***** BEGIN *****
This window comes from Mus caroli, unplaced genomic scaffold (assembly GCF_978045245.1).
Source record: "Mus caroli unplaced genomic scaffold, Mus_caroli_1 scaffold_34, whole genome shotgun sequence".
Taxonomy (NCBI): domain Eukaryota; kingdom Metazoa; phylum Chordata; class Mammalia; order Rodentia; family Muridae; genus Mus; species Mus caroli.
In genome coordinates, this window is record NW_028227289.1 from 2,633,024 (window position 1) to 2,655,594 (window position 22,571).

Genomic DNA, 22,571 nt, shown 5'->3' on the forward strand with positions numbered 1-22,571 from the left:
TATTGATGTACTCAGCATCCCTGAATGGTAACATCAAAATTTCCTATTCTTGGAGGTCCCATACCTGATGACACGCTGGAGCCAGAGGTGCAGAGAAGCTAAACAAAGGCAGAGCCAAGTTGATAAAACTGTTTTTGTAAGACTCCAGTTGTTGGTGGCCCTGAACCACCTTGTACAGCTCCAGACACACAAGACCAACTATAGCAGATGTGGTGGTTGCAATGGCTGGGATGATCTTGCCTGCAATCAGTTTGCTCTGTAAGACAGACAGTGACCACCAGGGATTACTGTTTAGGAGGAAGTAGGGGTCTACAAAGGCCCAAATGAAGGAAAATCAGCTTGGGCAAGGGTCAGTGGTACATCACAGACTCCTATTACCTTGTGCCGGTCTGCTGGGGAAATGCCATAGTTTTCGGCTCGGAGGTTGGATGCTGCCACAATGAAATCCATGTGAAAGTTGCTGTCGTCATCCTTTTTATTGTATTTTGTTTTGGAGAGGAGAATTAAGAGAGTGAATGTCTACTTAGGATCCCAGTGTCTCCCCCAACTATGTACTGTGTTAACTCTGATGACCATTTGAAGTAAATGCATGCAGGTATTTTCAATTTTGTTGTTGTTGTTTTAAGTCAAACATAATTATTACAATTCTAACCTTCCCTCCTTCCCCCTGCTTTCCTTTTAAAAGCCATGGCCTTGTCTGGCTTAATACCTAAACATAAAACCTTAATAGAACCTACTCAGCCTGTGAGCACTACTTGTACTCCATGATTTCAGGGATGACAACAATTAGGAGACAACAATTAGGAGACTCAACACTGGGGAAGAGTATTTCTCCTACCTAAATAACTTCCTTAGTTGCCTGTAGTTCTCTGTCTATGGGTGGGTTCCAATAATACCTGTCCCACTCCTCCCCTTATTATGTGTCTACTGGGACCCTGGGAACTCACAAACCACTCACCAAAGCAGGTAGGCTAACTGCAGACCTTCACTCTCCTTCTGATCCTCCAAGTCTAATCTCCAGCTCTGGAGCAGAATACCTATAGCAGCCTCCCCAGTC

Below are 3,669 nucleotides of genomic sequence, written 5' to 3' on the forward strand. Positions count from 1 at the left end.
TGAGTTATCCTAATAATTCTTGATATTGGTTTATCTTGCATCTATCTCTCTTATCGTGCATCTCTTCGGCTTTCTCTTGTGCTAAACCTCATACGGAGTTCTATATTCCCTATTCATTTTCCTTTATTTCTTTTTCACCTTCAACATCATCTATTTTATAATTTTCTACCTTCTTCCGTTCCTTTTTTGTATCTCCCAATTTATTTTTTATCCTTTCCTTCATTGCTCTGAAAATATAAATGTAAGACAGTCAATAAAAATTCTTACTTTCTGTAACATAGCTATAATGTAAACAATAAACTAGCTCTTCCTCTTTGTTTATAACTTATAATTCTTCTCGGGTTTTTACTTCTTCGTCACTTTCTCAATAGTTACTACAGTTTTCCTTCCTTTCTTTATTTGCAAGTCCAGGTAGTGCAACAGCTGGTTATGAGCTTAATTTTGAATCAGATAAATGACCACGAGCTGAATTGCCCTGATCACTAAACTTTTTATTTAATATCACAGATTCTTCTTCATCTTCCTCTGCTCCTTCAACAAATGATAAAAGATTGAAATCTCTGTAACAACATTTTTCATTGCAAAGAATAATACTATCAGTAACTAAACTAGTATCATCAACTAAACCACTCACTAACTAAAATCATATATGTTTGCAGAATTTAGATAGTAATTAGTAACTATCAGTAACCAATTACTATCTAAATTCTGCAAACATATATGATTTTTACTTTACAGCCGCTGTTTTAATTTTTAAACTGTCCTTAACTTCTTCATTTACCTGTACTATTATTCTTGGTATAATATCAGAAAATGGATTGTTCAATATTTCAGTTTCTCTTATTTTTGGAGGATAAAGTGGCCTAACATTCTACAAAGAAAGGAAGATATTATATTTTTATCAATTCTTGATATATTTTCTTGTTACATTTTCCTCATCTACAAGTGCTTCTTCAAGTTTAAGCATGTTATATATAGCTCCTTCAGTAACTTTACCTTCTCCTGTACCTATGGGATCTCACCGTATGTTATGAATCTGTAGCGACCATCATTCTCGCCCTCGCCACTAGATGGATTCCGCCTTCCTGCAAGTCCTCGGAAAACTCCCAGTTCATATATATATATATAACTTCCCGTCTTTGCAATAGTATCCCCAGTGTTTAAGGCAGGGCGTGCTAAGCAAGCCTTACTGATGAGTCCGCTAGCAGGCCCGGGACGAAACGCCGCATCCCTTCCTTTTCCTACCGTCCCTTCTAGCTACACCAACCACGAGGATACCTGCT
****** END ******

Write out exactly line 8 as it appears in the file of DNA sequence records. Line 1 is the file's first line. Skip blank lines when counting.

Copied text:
TGAGTTATCCTAATAATTCTTGATATTGGTTTATCTTGCATCTATCTCTCTTATCGTGCATCTCTTCGGCTTTCTCTTGTGCTAAACCTCATACGGAGTTCTATATTCCCTATTCATTTTCCTTTATTTCTTTTTCACCTTCAACATCATCTATTTTATAATTTTCTACCTTCTTCCGTTCCTTTTTTGTATCTCCCAATTTATTTTTTATCCTTTCCTTCATTGCTCTGAAAATATAAATGTAAGACAGTCAATAAAAATTCTTACTTTCTGTAACATAGCTATAATGTAAACAATAAACTAGCTCTTCCTCTTTGTTTATAACTTATAATTCTTCTCGGGTTTTTACTTCTTCGTCACTTTCTCAATAGTTACTACAGTTTTCCTTCCTTTCTTTATTTGCAAGTCCAGGTAGTGCAACAGCTGGTTATGAGCTTAATTTTGAATCAGATAAATGACCACGAGCTGAATTGCCCTGATCACTAAACTTTTTATTTAATATCACAGATTCTTCTTCATCTTCCTCTGCTCCTTCAACAAATGATAAAAGATTGAAATCTCTGTAACAACATTTTTCATTGCAAAGAATAATACTATCAGTAACTAAACTAGTATCATCAACTAAACCACTCACTAACTAAAATCATATATGTTTGCAGAATTTAGATAGTAATTAGTAACTATCAGTAACCAATTACTATCTAAATTCTGCAAACATATATGATTTTTACTTTACAGCCGCTGTTTTAATTTTTAAACTGTCCTTAACTTCTTCATTTACCTGTACTATTATTCTTGGTATAATATCAGAAAATGGATTGTTCAATATTTCAGTTTCTCTTATTTTTGGAGGATAAAGTGGCCTAACATTCTACAAAGAAAGGAAGATATTATATTTTTATCAATTCTTGATATATTTTCTTGTTACATTTTCCTCATCTACAAGTGCTTCTTCAAGTTTAAGCATGTTATATATAGCTCCTTCAGTAACTTTACCTTCTCCTGTACCTATGGGATCTCACCGTATGTTATGAATCTGTAGCGACCATCATTCTCGCCCTCGCCACTAGATGGATTCCGCCTTCCTGCAAGTCCTCGGAAAACTCCCAGTTCATATATATATATATAACTTCCCGTCTTTGCAATAGTATCCCCAGTGTTTAAGGCAGGGCGTGCTAAGCAAGCCTTACTGATGAGTCCGCTAGCAGGCCCGGGACGAAACGCCGCATCCCTTCCTTTTCCTACCGTCCCTTCTAGCTACACCAACCACGAGGATACCTGCT